Additionally, Tom Fischer has released a book titled Only Death Is Real: An Illustrated History of Hellhammer and early Celtic Frost 1981-1985, which documents the early days of said bands. [13] The book featured a foreword by Darkthrone guitarist Nocturno Culto and an introduction by the author Joel McIver.

In 2016, both Century Media and Prowling Death Records joint released an unreleased 7" vinyl single the band originally recorded in 1983 titled Blood Insanity. Tom Gabriel Fischer explained that the band contemplated releasing material they recorded at the time of the Triumph of Death demo sessions which would contain two songs. Unfortunately, the single languished into an unrealized state until the band's split, rendering any plans for future releases redundant. Fischer went on to say that it never left his mind since then and presented the idea of releasing the single to Century Media, in which the record company agreed. [14]


Although its former members felt proud of Hellhammer's legacy by the end of the 1980s, that was not always so. [12] In fact, Tom Warrior feared that his prior commitment to Hellhammer could hinder the future of Celtic Frost.[ citation needed ] A 1985 Kerrang! review summed up his worst fears: "The truly execrable Hellhammer may now have turned into Celtic Frost but still suck on the big one." [15]

Other metal publications were also skeptical of Hellhammer's musical endeavor. Metal Forces , for one, absolutely loathed the group; that started a long-lasting feud between that zine and Warrior, which kept Celtic Frost from playing in England for a couple of years. [15] Rock Power was not fond of Hellhammer either - they considered it "the most terrible, abhorrent, and atrocious thing 'musicians' were ever allowed to record". [16] In fact, they were "receiving miserable reviews everywhere", Warrior concluded. [4]

Regarding the controversial status of his former band, Thomas said:


A four-track 12" EP, Apocalyptic Raids , was released in March 1984. At the time, it was regarded as one of the heaviest and most extreme records produced.[ citation needed ] By then, the band had already broken up, but the recording was one of the original black/death metal recordings, and spawned a legion of imitators, playing doom metal, thrash metal, black metal and death metal.[ citation needed ] Both Fischer and Ain later teamed up again when forming Celtic Frost in summer of 1984.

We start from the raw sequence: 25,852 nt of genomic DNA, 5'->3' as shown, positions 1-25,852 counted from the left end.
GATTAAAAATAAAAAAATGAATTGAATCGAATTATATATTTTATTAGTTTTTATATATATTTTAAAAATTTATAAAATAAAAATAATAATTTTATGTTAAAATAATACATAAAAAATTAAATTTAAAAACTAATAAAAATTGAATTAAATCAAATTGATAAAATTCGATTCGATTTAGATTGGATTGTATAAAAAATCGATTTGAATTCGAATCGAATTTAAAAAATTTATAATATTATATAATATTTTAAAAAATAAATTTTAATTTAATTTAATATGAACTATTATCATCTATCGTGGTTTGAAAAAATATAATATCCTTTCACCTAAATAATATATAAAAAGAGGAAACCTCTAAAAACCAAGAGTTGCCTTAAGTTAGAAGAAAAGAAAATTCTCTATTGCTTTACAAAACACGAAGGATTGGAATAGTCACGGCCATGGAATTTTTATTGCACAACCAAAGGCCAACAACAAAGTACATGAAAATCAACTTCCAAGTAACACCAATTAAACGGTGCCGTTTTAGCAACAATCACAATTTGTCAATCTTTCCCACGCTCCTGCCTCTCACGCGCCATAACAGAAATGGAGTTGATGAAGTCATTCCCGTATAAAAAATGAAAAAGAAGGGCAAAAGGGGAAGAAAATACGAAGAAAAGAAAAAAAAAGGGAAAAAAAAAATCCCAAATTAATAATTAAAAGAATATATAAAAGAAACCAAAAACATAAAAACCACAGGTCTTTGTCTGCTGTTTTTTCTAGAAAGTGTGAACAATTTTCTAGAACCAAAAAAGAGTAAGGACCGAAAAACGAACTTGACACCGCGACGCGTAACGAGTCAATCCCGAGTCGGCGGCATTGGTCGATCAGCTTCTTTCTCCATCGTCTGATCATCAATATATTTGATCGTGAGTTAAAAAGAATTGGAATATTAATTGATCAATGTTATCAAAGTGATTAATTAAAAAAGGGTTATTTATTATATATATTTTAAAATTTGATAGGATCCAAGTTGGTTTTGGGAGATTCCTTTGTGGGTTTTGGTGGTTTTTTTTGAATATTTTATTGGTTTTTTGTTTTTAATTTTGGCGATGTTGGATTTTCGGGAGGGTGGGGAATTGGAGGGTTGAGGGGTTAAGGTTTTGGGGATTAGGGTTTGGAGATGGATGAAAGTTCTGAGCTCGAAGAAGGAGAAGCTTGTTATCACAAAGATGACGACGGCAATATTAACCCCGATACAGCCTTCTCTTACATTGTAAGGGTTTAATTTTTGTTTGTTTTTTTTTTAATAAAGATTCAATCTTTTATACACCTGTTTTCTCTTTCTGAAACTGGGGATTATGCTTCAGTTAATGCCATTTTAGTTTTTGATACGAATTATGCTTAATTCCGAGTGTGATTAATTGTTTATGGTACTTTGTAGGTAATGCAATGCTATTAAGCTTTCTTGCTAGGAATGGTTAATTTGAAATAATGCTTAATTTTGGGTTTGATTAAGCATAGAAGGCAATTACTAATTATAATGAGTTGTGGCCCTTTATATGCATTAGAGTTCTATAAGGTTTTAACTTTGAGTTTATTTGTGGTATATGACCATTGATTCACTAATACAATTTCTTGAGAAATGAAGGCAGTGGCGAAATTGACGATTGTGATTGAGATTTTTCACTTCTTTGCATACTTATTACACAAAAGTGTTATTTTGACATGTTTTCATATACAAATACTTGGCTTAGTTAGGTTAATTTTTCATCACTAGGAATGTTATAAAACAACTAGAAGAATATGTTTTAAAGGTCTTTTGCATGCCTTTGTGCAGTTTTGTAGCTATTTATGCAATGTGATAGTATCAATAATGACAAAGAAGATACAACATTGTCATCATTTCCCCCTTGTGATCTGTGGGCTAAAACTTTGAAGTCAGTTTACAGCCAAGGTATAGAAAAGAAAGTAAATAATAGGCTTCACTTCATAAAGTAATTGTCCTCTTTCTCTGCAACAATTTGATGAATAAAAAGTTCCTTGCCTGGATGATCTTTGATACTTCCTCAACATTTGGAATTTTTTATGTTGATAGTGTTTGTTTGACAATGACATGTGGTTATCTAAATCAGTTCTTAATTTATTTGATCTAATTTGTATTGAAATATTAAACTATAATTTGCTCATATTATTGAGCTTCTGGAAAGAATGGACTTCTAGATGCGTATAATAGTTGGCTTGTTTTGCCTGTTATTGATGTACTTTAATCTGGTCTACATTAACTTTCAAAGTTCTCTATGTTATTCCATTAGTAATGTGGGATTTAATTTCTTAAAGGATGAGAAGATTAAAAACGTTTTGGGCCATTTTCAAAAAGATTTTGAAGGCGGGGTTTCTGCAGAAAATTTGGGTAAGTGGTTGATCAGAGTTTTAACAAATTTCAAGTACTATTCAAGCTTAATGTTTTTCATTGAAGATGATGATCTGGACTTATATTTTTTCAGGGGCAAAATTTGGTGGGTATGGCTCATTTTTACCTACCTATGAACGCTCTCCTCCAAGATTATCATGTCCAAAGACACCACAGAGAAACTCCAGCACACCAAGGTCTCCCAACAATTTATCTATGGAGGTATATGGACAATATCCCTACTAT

Countless Hellhammer cover versions by numerous underground bands exist.[ citation needed ] Hellhammer covers by notable bands include Napalm Death, [17] Sepultura, [18] Samael, [19] Incantation, [20] Slaughter, [21] Behemoth, [22] and Gallhammer. [23] Fischer's post-Celtic Frost band, Apollyon Sun, also re-worked "Messiah".[ citation needed ]

Band's members


Previous members





1983 Death Fiend
1983 Triumph of Death
1983 Satanic Rites

Studio releases

1984 Apocalyptic Raids EP
2016Blood Insanitysingle
2017Killing Fields

Compilation albums

2008 Demon Entrails


  1. "Hellhammer - Encyclopaedia Metallum: The Metal Archives".
  2. Rivadavia, Eduardo. "( Hellhammer > Overview )" . Retrieved May 9, 2008.
  3. Fischer (2000), p. 78.
  4. 1 2 3 Fischer (2000), p. 80.
  5. Fischer (2000), pp. 62 & 64.
  6. Fischer (2000), p. 65.
  7. Bennett (2009), p. 34.
  8. Fischer (2000), pp. 65 & 66.
  9. Fischer (2000), p. 72.
  10. Fischer (2000), p. 73.
  11. Fischer (2000), p. 75.
  12. 1 2 3 Warrior, Thomas Gabriel (1990). "The Macabre Existence of Hellhammer". Apocalyptic Raids 1990 A.D. (CD booklet). Hellhammer. Berlin, Germany: Modern Music Records. p. 2.
  13. "ONLY DEATH IS REAL: An Illustrated History of Hellhammer and Early Celtic Frost 1981–1985, by Tom Gabriel Fischer with Martin Eric Ain".
  14. "HELLHAMMER's Previously Unreleased 'Blood Insanity' 7" Vinyl Single To See Light Of Day". Blabbermouth.net . Retrieved July 5, 2016.
  15. 1 2 Gregori (2003), p. 11.
  16. Doe, Bernard (December 2007). "'Death Fiends': A Short Biography of Hellhammer". Century Media Records. Archived from the original on January 19, 2008. Retrieved May 10, 2008.
  17. Rivadavia, Eduardo. "( Leaders Not Followers, Pt. 2 > Overview )" . Retrieved May 9, 2008.
  18. Loftus, Johnny. "( Revolusongs > Overview )" . Retrieved May 9, 2008.
  19. "Samael - Medieval Prophecy" . Retrieved April 10, 2015.
  20. "Incantation - Rehearsal demo" . Retrieved April 24, 2015.
  21. "Slaughter - Surrender or Die" . Retrieved April 24, 2015.
  22. "Behemoth - The Return of the Northern Moon" . Retrieved April 24, 2015.
  23. "Gallhammer - The Worship" . Retrieved April 24, 2015.